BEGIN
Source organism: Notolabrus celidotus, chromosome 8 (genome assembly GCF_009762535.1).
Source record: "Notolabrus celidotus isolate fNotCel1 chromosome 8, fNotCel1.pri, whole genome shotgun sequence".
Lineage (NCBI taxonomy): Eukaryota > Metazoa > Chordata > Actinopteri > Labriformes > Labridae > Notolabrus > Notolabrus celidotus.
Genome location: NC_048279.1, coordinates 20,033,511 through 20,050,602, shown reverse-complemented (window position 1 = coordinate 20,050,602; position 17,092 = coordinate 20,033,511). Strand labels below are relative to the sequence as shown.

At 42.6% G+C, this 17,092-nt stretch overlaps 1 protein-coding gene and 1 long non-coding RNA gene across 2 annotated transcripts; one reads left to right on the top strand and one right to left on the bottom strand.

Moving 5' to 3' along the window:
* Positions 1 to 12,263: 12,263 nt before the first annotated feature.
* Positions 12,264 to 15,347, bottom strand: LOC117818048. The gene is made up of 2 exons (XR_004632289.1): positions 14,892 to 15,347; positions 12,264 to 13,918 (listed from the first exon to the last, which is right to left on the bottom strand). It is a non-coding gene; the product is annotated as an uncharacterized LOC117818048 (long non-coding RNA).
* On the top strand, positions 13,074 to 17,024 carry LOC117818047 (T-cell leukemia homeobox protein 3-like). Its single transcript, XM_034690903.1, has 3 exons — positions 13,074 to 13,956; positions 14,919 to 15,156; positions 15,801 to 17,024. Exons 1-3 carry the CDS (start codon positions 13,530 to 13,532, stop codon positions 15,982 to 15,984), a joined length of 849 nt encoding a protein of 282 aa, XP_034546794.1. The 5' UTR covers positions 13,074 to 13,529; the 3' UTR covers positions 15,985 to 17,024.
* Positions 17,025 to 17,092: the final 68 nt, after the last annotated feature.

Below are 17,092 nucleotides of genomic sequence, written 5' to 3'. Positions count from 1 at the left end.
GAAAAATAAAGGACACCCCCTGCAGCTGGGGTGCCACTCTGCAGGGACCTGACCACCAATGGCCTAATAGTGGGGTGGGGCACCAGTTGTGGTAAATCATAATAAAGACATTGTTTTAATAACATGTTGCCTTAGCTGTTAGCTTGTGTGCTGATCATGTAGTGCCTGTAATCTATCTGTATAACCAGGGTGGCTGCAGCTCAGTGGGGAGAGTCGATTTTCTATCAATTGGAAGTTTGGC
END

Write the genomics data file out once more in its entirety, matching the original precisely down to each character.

Source organism: Notolabrus celidotus, chromosome 8 (genome assembly GCF_009762535.1).
Source record: "Notolabrus celidotus isolate fNotCel1 chromosome 8, fNotCel1.pri, whole genome shotgun sequence".
Lineage (NCBI taxonomy): Eukaryota > Metazoa > Chordata > Actinopteri > Labriformes > Labridae > Notolabrus > Notolabrus celidotus.
Genome location: NC_048279.1, coordinates 20,033,511 through 20,050,602, shown reverse-complemented (window position 1 = coordinate 20,050,602; position 17,092 = coordinate 20,033,511). Strand labels below are relative to the sequence as shown.

At 42.6% G+C, this 17,092-nt stretch overlaps 1 protein-coding gene and 1 long non-coding RNA gene across 2 annotated transcripts; one reads left to right on the top strand and one right to left on the bottom strand.

Moving 5' to 3' along the window:
* Positions 1 to 12,263: 12,263 nt before the first annotated feature.
* Positions 12,264 to 15,347, bottom strand: LOC117818048. The gene is made up of 2 exons (XR_004632289.1): positions 14,892 to 15,347; positions 12,264 to 13,918 (listed from the first exon to the last, which is right to left on the bottom strand). It is a non-coding gene; the product is annotated as an uncharacterized LOC117818048 (long non-coding RNA).
* On the top strand, positions 13,074 to 17,024 carry LOC117818047 (T-cell leukemia homeobox protein 3-like). Its single transcript, XM_034690903.1, has 3 exons — positions 13,074 to 13,956; positions 14,919 to 15,156; positions 15,801 to 17,024. Exons 1-3 carry the CDS (start codon positions 13,530 to 13,532, stop codon positions 15,982 to 15,984), a joined length of 849 nt encoding a protein of 282 aa, XP_034546794.1. The 5' UTR covers positions 13,074 to 13,529; the 3' UTR covers positions 15,985 to 17,024.
* Positions 17,025 to 17,092: the final 68 nt, after the last annotated feature.

Below are 17,092 nucleotides of genomic sequence, written 5' to 3'. Positions count from 1 at the left end.
GAAAAATAAAGGACACCCCCTGCAGCTGGGGTGCCACTCTGCAGGGACCTGACCACCAATGGCCTAATAGTGGGGTGGGGCACCAGTTGTGGTAAATCATAATAAAGACATTGTTTTAATAACATGTTGCCTTAGCTGTTAGCTTGTGTGCTGATCATGTAGTGCCTGTAATCTATCTGTATAACCAGGGTGGCTGCAGCTCAGTGGGGAGAGTCGATTTTCTATCAATTGGAAGTTTGGC